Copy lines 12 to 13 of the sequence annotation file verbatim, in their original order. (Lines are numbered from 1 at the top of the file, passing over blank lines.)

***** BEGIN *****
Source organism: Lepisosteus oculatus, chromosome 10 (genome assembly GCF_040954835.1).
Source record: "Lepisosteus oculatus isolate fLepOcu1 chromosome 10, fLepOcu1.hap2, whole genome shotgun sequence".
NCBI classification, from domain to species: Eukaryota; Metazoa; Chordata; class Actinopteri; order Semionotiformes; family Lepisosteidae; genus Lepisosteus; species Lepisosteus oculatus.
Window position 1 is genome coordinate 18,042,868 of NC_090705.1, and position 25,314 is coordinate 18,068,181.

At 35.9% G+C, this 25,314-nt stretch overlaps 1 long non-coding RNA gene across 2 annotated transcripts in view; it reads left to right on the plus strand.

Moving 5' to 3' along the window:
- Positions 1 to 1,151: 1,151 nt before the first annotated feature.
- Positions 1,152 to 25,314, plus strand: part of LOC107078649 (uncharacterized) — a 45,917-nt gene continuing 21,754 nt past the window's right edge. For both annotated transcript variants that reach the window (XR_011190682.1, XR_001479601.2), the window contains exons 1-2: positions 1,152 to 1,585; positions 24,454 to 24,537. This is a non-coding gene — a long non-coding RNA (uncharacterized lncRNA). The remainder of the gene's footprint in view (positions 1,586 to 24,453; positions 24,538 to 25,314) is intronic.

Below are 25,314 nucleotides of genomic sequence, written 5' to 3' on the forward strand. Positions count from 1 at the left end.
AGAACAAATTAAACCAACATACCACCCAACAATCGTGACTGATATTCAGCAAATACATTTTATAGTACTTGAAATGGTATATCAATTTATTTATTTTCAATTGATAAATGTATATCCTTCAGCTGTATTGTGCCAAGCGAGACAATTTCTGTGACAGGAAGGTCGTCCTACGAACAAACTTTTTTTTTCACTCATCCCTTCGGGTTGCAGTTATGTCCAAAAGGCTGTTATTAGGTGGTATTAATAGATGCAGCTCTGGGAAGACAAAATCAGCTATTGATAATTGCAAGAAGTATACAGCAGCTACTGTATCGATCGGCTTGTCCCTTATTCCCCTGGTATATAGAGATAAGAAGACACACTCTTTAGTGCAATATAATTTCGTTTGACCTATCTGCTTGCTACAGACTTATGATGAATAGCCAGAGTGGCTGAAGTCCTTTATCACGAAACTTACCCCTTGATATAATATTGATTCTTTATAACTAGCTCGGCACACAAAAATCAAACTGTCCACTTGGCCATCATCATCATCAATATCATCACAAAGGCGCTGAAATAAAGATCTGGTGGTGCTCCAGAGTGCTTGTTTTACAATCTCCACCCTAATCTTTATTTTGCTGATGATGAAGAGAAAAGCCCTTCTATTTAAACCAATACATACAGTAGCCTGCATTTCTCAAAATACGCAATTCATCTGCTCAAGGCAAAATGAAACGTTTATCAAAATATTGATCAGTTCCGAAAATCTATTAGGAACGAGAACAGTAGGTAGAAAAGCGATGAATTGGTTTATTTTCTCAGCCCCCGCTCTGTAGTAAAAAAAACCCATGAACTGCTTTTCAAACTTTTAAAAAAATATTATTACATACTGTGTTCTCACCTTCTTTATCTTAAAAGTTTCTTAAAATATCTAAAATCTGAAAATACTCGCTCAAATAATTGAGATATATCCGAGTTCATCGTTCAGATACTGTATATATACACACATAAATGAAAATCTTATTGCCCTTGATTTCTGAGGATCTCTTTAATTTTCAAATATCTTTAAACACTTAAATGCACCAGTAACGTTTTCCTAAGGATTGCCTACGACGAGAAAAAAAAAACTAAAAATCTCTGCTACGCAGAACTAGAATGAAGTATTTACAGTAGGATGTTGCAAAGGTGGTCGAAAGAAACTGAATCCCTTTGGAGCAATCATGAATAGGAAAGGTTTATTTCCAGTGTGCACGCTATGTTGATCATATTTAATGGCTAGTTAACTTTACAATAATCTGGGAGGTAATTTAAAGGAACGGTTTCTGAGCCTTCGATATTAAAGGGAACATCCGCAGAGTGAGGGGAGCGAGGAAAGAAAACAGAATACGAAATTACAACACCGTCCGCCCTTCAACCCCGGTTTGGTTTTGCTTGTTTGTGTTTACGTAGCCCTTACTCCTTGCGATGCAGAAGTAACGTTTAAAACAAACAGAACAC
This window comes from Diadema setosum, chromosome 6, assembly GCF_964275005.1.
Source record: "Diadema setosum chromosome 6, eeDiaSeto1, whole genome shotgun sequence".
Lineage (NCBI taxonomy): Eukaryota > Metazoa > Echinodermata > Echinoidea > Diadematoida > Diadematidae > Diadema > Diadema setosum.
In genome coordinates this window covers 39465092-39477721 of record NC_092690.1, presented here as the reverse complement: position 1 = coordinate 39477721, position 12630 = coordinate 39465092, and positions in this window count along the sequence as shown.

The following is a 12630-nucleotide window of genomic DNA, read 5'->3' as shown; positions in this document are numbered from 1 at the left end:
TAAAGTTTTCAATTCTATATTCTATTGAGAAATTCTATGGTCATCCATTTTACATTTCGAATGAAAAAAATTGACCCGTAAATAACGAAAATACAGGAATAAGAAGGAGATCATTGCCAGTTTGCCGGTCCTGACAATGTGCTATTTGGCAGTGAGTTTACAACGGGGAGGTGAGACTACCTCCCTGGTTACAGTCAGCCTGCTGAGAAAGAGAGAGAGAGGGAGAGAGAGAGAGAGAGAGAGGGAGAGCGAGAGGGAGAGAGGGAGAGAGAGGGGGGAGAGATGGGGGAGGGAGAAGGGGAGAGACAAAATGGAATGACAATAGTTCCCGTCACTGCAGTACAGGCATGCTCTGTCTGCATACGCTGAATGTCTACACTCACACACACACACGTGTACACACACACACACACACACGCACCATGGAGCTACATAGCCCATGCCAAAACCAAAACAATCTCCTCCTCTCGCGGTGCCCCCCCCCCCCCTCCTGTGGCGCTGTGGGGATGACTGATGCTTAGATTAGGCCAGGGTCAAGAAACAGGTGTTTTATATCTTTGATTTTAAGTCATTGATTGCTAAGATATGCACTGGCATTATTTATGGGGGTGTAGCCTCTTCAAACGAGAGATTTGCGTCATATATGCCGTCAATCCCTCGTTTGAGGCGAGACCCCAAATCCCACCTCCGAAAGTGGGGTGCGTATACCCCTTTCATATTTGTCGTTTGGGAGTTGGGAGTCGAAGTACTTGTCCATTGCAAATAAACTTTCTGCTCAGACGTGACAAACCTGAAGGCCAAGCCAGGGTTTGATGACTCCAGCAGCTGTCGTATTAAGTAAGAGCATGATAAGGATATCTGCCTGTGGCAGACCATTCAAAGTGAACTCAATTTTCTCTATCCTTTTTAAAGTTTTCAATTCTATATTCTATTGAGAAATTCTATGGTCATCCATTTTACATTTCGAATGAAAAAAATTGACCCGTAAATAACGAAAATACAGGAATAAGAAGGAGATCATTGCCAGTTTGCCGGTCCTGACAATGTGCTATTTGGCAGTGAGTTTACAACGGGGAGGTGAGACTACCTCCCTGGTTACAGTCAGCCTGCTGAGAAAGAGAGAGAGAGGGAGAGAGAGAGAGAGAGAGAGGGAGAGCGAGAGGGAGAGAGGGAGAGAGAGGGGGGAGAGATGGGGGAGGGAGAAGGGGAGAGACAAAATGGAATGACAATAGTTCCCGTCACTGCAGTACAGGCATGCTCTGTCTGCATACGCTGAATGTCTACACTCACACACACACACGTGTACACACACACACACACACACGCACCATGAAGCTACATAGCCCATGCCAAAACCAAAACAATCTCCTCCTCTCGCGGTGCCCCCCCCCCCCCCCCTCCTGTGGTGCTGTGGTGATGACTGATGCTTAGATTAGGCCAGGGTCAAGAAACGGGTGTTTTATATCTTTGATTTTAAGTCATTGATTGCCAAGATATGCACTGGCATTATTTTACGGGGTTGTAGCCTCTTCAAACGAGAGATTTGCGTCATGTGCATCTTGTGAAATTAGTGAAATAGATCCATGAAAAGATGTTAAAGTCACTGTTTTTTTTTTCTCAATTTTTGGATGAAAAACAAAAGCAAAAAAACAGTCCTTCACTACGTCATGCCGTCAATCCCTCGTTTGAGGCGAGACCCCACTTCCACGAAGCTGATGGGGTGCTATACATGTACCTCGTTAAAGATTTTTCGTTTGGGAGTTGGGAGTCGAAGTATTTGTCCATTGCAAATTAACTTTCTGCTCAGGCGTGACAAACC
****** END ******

Source record: "Diadema setosum chromosome 6, eeDiaSeto1, whole genome shotgun sequence".
Lineage (NCBI taxonomy): Eukaryota > Metazoa > Echinodermata > Echinoidea > Diadematoida > Diadematidae > Diadema > Diadema setosum.